Skippers Canyon Jet

Another great Kiwi invention is the Jet Boat and Queenstown is definitely the right place to get your Jet Boat fix. We’ve picked New Zealand’s world-famous Skipper Canyon Jet as our pick for this road trip and it’s one that doesn’t disappoint. Reaching speeds of up to 85mph, you’ll feel your adrenaline surge in ways you weren’t thought were possible as you accelerate towards the imposing Shotover River Canyons. The experience drivers will be out to show you their skills, but rest assured, those skills are sound and he’ll have you skimming over the shallows, doing 360-degree spins and flying by canyon walls without any problems at all.

Coronet Peak Ski Resort

If you’re lucky enough to be travelling during ski season then you’ll definitely want to stop by Coronet Peak, one of New Zealand’s top Ski Resorts. Whether you’re a seasoned pro or a happy valley novice, you’re guaranteed a good time here. It’s only a 25-minute drive from the heart of Queenstown too so getting there is nice and easy. Regulars also enjoy the apres-ski too if you are partial to that sort of thing.

Ben Lomond

If all the driving has given you the need to stretch your legs then Ben Lomond Summit Walk is a great one to try. Starting from the Town Centre, the walk is a 4+ hour adventure to the top of Ben Lomond. With great views of Lake Wakatipu, the surrounding mountains as well as the famous Mount Aspiring, it’s the perfect place to be to admire the best of everything around. Just don’t forget the camera!

Skyline Gondola

For those who want the view with a little less effort, the Skyline Gondola is your best bet. Not only will you get the amazing views but you’ll also be able to experience a few other things while you’re there like stargazing, mountain biking and the super fun luge! It’s another great little adrenaline activity and a fun thing to do for young and old, so make sure you give it a go!Image showing the view from the top of the Skyline Gondola in Queenstown with snowcapped peaks in the background

Arrowtown (20km – 22 mins from Queenstown)

If you’re interested in a cool little excursion just out of Queenstown then the historic town of Arrowtown is a great one to venture to. It was the heart of the gold rush era during the days of the pioneers and is a great little time capsule. The main street of Arrowtown is Buckingham Street, a tree-lined beauty with shops, bars and great places to eat. There are also some fantastic walks and historic sites like the Chinese Settlement that will give you a great snapshot of its past.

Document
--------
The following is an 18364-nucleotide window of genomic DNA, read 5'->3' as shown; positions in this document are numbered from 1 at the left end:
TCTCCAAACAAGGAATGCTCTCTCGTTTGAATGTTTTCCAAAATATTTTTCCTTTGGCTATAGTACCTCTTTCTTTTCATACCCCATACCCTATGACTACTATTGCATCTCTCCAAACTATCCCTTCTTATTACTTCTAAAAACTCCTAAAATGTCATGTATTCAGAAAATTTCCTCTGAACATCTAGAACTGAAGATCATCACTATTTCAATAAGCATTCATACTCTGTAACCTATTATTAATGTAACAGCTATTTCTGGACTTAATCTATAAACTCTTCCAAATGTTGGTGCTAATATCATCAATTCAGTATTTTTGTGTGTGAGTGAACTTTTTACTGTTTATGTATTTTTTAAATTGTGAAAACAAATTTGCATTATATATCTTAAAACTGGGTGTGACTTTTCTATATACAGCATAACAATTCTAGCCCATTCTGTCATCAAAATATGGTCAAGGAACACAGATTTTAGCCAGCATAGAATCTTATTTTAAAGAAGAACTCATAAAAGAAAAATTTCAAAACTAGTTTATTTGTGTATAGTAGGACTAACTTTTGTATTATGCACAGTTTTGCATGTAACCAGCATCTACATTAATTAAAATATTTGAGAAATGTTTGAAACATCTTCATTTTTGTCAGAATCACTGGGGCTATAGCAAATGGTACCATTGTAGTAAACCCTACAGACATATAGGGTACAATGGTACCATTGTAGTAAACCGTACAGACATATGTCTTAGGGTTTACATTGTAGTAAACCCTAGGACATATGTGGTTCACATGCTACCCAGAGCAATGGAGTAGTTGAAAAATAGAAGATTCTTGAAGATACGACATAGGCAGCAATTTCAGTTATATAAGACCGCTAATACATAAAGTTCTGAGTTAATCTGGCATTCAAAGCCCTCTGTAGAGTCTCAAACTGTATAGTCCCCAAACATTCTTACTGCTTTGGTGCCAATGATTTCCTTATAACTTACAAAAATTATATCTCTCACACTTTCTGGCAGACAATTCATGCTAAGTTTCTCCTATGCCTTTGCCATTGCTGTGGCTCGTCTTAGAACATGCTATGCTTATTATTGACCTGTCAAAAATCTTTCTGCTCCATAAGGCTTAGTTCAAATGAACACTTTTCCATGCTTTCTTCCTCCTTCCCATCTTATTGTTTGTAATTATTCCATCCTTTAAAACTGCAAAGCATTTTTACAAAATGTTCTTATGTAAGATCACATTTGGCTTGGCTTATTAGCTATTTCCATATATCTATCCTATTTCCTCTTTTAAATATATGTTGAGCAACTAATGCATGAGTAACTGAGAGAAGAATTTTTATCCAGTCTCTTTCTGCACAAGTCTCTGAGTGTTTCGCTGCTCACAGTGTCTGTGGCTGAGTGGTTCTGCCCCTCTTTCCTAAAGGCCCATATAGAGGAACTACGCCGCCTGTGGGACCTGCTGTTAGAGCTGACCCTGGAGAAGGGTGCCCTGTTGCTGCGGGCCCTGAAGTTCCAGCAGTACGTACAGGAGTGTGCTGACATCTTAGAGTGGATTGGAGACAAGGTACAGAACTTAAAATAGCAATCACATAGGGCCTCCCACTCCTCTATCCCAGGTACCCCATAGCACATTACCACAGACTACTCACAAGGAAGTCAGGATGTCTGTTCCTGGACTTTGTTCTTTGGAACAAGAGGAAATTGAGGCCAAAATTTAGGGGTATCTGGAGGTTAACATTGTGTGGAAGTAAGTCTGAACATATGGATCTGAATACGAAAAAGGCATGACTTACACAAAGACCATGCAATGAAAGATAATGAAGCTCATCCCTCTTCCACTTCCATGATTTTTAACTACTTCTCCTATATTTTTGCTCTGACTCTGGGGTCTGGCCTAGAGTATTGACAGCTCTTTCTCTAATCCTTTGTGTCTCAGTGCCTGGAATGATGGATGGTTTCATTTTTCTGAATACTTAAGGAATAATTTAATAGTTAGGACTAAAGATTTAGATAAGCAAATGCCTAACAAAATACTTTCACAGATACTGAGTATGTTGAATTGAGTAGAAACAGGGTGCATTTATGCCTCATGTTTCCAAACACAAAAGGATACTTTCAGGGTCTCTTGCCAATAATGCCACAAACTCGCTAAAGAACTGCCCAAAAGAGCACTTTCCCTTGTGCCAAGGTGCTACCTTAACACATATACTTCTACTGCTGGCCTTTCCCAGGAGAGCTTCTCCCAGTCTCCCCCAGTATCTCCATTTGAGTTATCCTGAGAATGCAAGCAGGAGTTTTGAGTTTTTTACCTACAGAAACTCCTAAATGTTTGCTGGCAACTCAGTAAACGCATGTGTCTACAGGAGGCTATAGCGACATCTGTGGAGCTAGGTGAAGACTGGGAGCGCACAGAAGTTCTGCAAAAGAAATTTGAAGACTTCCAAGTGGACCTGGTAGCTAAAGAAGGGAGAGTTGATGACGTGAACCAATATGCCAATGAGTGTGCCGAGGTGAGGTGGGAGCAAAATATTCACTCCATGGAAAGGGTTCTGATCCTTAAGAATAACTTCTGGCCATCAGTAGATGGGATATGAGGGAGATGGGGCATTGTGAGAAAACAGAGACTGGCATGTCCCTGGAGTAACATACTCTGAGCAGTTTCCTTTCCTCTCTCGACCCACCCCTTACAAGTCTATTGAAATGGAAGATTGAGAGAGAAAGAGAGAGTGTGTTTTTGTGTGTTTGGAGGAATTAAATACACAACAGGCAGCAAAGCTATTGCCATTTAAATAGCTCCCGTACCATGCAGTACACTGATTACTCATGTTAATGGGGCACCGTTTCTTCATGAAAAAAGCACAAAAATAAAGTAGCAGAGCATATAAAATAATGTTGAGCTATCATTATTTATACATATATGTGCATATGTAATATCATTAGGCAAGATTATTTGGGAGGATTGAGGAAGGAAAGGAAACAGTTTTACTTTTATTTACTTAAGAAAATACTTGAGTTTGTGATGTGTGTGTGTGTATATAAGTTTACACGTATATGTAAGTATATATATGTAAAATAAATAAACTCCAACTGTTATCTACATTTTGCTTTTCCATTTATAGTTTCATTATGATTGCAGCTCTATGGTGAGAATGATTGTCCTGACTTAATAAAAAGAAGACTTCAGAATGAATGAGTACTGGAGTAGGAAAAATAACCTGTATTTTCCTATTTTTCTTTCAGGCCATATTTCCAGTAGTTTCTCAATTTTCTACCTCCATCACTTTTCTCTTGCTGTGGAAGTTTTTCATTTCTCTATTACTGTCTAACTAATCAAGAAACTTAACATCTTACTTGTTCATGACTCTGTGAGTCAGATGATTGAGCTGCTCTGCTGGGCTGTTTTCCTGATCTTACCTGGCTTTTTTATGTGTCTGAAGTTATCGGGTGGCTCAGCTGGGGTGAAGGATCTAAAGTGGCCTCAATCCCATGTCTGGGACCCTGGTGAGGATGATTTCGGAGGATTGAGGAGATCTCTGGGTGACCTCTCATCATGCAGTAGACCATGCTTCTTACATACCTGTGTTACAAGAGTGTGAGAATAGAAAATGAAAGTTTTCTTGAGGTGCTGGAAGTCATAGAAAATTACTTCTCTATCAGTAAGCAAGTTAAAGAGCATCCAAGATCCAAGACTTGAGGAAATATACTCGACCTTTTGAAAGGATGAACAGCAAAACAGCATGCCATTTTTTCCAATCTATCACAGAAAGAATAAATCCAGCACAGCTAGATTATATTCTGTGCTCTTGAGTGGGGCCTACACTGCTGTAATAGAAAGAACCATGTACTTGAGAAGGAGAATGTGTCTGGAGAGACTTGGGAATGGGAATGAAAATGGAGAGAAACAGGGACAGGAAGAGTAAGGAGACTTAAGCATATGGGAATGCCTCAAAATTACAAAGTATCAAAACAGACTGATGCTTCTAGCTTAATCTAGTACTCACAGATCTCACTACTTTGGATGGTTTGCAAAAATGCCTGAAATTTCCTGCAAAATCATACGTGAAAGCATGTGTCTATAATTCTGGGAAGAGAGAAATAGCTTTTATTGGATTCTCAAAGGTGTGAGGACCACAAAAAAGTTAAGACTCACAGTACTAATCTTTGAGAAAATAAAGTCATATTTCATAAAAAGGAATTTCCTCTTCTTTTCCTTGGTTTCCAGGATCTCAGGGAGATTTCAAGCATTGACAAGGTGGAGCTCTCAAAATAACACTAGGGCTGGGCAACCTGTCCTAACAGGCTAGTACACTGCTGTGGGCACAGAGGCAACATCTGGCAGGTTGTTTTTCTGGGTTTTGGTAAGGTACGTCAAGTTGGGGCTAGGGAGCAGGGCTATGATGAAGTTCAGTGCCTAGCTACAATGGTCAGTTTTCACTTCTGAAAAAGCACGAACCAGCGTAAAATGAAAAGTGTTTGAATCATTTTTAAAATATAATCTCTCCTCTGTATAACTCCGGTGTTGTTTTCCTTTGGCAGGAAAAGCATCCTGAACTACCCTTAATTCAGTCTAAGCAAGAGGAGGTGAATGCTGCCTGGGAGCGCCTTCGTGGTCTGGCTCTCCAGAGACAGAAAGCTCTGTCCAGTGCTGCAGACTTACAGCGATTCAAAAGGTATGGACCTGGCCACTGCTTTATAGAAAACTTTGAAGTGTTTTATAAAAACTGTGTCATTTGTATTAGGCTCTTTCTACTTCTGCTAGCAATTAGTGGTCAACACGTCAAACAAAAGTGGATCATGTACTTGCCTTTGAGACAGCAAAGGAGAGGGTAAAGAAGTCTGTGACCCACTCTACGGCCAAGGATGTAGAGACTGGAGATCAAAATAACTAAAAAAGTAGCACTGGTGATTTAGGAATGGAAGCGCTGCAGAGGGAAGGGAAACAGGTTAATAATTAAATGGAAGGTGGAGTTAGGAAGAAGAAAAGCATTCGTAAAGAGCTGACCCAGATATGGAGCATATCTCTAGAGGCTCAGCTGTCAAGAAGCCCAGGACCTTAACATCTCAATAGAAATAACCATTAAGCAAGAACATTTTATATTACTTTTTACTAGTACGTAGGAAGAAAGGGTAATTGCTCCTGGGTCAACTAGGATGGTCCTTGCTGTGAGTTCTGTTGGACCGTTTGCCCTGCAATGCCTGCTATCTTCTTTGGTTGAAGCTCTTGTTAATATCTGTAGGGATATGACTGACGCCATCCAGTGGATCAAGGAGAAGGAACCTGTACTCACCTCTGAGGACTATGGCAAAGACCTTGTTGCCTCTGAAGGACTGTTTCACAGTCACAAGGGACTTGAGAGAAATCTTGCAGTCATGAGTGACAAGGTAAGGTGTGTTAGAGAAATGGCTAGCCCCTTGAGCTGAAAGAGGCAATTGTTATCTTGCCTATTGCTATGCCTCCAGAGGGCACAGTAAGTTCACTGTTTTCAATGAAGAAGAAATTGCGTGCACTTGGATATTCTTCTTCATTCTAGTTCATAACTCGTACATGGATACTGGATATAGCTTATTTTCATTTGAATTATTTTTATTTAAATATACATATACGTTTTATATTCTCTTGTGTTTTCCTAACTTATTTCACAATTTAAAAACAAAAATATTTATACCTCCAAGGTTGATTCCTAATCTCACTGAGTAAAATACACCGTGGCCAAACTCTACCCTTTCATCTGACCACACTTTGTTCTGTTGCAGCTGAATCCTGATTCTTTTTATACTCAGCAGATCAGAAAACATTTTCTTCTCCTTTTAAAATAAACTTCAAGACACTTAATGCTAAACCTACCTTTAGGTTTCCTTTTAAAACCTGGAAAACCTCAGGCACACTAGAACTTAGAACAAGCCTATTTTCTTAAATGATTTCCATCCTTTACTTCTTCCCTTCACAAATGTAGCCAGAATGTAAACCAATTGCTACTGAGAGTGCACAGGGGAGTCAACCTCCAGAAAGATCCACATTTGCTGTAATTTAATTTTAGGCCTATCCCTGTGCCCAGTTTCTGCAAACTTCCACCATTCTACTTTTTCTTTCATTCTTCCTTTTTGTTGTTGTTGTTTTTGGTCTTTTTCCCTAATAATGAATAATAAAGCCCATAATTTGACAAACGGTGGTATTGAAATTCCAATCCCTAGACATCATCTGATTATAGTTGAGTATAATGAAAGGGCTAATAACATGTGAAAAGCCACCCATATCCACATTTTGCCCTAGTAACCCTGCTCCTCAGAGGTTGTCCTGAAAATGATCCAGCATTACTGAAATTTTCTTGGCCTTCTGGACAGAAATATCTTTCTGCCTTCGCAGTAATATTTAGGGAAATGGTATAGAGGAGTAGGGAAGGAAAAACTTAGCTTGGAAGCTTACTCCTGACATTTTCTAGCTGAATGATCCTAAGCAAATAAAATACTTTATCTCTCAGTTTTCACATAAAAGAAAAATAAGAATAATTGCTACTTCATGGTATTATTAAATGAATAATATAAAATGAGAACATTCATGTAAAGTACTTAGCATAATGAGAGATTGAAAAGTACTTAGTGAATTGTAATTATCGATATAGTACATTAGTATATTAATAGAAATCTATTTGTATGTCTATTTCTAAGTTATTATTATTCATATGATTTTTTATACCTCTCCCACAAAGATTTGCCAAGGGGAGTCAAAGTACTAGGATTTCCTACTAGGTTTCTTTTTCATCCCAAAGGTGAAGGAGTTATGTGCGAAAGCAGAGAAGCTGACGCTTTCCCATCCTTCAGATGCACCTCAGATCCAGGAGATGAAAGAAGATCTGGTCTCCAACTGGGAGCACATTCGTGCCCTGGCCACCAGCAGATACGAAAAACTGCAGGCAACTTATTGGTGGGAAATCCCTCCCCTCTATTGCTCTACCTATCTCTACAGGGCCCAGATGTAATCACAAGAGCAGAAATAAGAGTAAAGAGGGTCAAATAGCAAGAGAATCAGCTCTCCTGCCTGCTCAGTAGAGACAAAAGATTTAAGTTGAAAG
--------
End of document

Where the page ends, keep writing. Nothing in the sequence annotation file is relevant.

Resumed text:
Does Queenstown have a nightlife? You bet it does with literally hundreds of pubs, taverns, bars, restaurants and late-night cafes to suit everyone. It’s definitely a fun place to be when the lights go out and during the winter, you’ll be able to cosy up in front of big roaring fires in most of these establishments too.

There’s also no more picturesque sight than the sunset here across Lake Wakatipu which has to be seen to be believed.

5Queenstown to Dunedin (286kms – 3 hours 51 mins)

You’ll start Day 5 with a bit of a heavy heart knowing that it’s the last day of your awesome little road trip.

The good news is we’ve still got some awesome things lined up for you on this final day of adventuring.

Cromwell (60km – 49 mins from Queenstown)

Cromwell is another relic of a bygone era (in the good sense of course) as an important town during the Gold Rush Era. It’s a great place to stop by to take a look and experience some of this not-too-distant history.

An awesome thing to do here is to visit the Goldfields Mining Centre which is a historic reserve but also allows you the chance to pan for gold. Another is to take a stroll through Cromwell’s Heritage Precinct which is a great recreation of buildings and shops from the town in its prime. Finally, Cromwell is also known as a great place for stone fruits and there are a number of orchards you can stop by for tours and/or stock up!

I nice photo of Cromwell

Alexandra (90km – 1 hour 10 mins from Queenstown)

Another great place to stop on your journey back to Dunedin is the beautiful Central Otago town of Alexandra. The town shares many similarities with Cromwell in some respects given it was a town founded in the gold rush era and has been important in terms of the stone fruit industry in New Zealand. What’s unique about Alexandra is that because of its geographical surroundings, it’s known as the area in New Zealand that has the most distinct seasons with hot summers, frosty winters, golden autumns and beautiful springs. Some of the best things to do in Alexandra include visiting one of its many local wineries, playing golf, checking out its thriving arts scene and walking (or biking) the old Otago Central Rail Trail.

Brighton Beach (268km – 3 hours 33 mins from Queenstown)

The final stop before you drop off your GO Rentals car is one where you’ll be able to sit back, relax and think about all the amazing places you’ve visited over the last 5 days. Brighton Beach is in the beautiful seaside town of Brighton. The beach itself, like many in New Zealand, is easy on the eyes which has made it a popular spot for local artists to reside and find inspiration. It’s also a great place to do the most quintessential of Kiwi traditions which is to have fish and chips on the beach! It’s a great spot for fishing incidentally and Blue Cod is the speciality of the area.

From Brighton Beach, your journey is less than 20km and a 21-minute drive back to Dunedin. We hope you’ve enjoyed this itinerary with our suggestions and recommendations. It’s a great area of the country to visit and one that will stay strong in the memory for years to come.